C format strings are described in POSIX (IEEE P1003.1 2001), section XSH 3 fprintf(), http://www.opengroup.org/onlinepubs/007904975/functions/fprintf.html. See also the fprintf() manual page, http://www.linuxvalley.it/encyclopedia/ldp/manpage/man3/printf.3.php, http://informatik.fh-wuerzburg.de/student/i510/man/printf.html.
Although format strings with positions that reorder arguments, such as
"Only %2$d bytes free on '%1$s'."
which is semantically equivalent to
"'%s' has only %d bytes free."
are a POSIX/XSI feature and not specified by ISO C 99, translators can rely
on this reordering ability: On the few platforms where
fprintf() etc. don’t support this feature natively, libintl.a
or libintl.so provides replacement functions, and GNU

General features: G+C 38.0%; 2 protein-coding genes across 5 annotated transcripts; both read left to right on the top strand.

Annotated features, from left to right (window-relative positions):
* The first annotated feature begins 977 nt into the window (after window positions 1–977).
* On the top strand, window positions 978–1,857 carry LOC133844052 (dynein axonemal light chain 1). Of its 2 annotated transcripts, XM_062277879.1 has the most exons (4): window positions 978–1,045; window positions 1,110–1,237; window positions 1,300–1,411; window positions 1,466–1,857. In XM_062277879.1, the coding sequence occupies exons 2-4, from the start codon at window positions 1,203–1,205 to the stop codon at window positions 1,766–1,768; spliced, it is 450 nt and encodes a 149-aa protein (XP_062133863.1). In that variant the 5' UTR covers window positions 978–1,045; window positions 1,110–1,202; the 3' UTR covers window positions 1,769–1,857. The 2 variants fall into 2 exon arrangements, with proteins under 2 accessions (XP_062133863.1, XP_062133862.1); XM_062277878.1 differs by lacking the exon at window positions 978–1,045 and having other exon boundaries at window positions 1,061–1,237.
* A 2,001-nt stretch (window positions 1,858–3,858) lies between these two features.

activates these replacement functions automatically.
As a special feature for Farsi (Persian) and maybe Arabic, translators can
insert an ‘I’ flag into numeric format directives. For example, the
"%d" can be
"%Id". The effect of this flag,
on systems with GNU
libc, is that in the output, the ASCII digits are
replaced with the ‘outdigits’ defined in the
category. On other systems, the
gettext function removes this flag,
so that it has no effect.
Note that the programmer should not put this flag into the untranslated string. (Putting the ‘I’ format directive flag into an msgid string would lead to undefined behaviour on platforms without glibc when NLS is disabled.)